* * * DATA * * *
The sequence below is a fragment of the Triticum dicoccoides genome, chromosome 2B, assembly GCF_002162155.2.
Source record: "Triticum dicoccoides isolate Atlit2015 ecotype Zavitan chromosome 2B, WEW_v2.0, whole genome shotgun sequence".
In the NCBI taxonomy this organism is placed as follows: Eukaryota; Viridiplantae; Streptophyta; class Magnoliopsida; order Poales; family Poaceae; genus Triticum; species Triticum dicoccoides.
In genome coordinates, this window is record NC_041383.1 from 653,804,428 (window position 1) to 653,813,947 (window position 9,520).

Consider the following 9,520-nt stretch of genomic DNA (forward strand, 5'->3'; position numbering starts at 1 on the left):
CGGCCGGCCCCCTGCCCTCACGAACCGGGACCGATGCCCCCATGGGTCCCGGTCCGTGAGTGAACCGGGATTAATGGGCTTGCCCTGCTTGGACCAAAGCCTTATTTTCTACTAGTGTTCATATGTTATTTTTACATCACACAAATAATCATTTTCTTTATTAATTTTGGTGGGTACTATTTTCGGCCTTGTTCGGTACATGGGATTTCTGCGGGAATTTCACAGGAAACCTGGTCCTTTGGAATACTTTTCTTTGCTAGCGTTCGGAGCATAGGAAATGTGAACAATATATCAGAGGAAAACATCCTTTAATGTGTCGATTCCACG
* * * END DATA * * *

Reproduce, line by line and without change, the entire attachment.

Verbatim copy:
The sequence below is a fragment of the Triticum dicoccoides genome, chromosome 2B, assembly GCF_002162155.2.
Source record: "Triticum dicoccoides isolate Atlit2015 ecotype Zavitan chromosome 2B, WEW_v2.0, whole genome shotgun sequence".
In the NCBI taxonomy this organism is placed as follows: Eukaryota; Viridiplantae; Streptophyta; class Magnoliopsida; order Poales; family Poaceae; genus Triticum; species Triticum dicoccoides.
In genome coordinates, this window is record NC_041383.1 from 653,804,428 (window position 1) to 653,813,947 (window position 9,520).

Consider the following 9,520-nt stretch of genomic DNA (forward strand, 5'->3'; position numbering starts at 1 on the left):
CGGCCGGCCCCCTGCCCTCACGAACCGGGACCGATGCCCCCATGGGTCCCGGTCCGTGAGTGAACCGGGATTAATGGGCTTGCCCTGCTTGGACCAAAGCCTTATTTTCTACTAGTGTTCATATGTTATTTTTACATCACACAAATAATCATTTTCTTTATTAATTTTGGTGGGTACTATTTTCGGCCTTGTTCGGTACATGGGATTTCTGCGGGAATTTCACAGGAAACCTGGTCCTTTGGAATACTTTTCTTTGCTAGCGTTCGGAGCATAGGAAATGTGAACAATATATCAGAGGAAAACATCCTTTAATGTGTCGATTCCACG